GUY NAMED SODA down the block walking twenty times past the house burping and swiping at the kids with one milky hand while fondling a pigeon under his dandruff coat with the other, mumbling tears and anger under a cloudy sky past the Jewish school on the corner where the boys fly out circled yarmulkes on their heads, one long curl straddling each cheek and fifteen books under each arm us teasing in a sing-song voice. Why? said McGee transferring his cane to the other foot we are all children of God me not answering and upset but loving McGee just the same little man tall as my eight years living with the rocking chair lady in the boarding house around the corner, eighty year McGee smart as a whip and old Bill Davis with one eye on mom and the other on us picking up dirty candy from the street him chiding as tobacco drips from a chewing mouth to stain his white shirt front hoping for an extra cigar from the cronies holding up Ryan's saloon wall all day long, his friend with the cancer ridden face, nose and mouth in white bandages fumbles in his pants for the nickel to give us as we mess up Schwartz's paper stand grabbing for Archie comics. Old man Schwartz grumbles behind his egg creams passing newspapers to the gray man, oatmeal face above a bowtie who lives above us in a gray furnished room and makes the trip slowly under massive stone weight just for the papers and nothing more, from room to candy store and gliding back again, a silent ship not smiling once but watching always.
THE EMPTY LOT around the corner an abandoned house and sad broken windows creaky floorboards to disappear under, haunted we thought and played happily up and down the echoing stairs and hide and seek among the rooms deserted by its hasty long gone owners, threadbare rug used as a tent and teepee, dog just lifted his leg on as we chased him out, Willy Gabriel calling him gently then booting him down the stairs Willy's mother screaming from the floppy house, curlers in her hair boyfriend's arm around her waist and beer in hand, William don't tease that dog Willy cringing and saying damn her, then running into the next room to pull his sister Patty's hair and scare her into thinking he's a ghost. Mrs. Gabriel not pretty not caring reaching for her hot iron as the dog yelps between her legs, stepped on peanut butter and jelly, all over Patty's face her mother wiping with the dishrag.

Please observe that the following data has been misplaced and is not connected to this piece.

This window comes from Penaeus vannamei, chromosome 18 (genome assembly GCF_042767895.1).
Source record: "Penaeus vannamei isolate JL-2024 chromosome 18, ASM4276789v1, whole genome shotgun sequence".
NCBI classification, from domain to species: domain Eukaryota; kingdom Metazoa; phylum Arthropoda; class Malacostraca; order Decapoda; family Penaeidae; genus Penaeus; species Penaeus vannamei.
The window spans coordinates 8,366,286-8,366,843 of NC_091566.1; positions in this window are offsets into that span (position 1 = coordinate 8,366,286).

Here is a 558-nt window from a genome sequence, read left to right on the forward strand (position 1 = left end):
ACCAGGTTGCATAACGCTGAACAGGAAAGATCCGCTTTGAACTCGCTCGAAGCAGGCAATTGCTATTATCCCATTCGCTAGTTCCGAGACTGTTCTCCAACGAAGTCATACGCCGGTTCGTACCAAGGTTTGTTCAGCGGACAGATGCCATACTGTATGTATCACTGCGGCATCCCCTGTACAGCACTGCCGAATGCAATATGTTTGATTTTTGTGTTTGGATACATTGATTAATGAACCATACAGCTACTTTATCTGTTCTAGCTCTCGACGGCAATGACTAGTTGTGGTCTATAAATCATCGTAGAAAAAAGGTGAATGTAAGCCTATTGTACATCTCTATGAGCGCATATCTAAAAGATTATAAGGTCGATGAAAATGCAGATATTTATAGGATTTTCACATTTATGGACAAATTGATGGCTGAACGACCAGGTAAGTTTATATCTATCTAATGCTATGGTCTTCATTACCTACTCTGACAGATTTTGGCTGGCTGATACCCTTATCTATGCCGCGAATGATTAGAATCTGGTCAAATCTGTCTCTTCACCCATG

Bernie Rochester playing basketball long and skinny and all freckles, eating baby food because he liked it even though we laughed. Never had a girlfriend, never ate a steak. Johnny Reese stringy hair rotten teeth, ate sandwiches made of sugar had a brother always angry, me chasing Johnny up a skimpy tree to grab a kiss to see what it felt like not caring that he had no teeth and ate all those sugar sandwiches.
A HAPHAZARD WOODEN FENCE around a beer garden where on Sundays the Irish came, stringing balloons and drinking beers, harmonicas in the night and us peeking through the hole in the fence; bar all lit up and kids on tricycles playing at the boozy feet all rubbed in gravel and empty beer cans, midnight and the kids still playing red faced mothers growing cozy and over their fences into the strange man's confidence as one hand slips around her shoulder, a woman slapping the child tugging on her dress be good we'll go soon stop crying Tommy damn it smiling up at the man no longer stranger after warmth of beers and romance of the fly-infested tinsel lanterns making it prettier to the loneliest. Reaching for a paper flower to pin in her hair, the woman slips down on her face over the picnic table helped up by her new friend his face turned but jingling in his pocket other coins and glancing secretly at his watch, thinking of the job calculating time and the kid's waking hours, Mrs. Connelly screaming from her third floor window, YOU KIDS GO HOME and me in the dark silence watching her red nose glisten in the moonlight.
JULIA BROPHY 1943 - 1995
Requiescat in Pace
JULIA BROPHY 1943 - 1995
Requiescat in Pace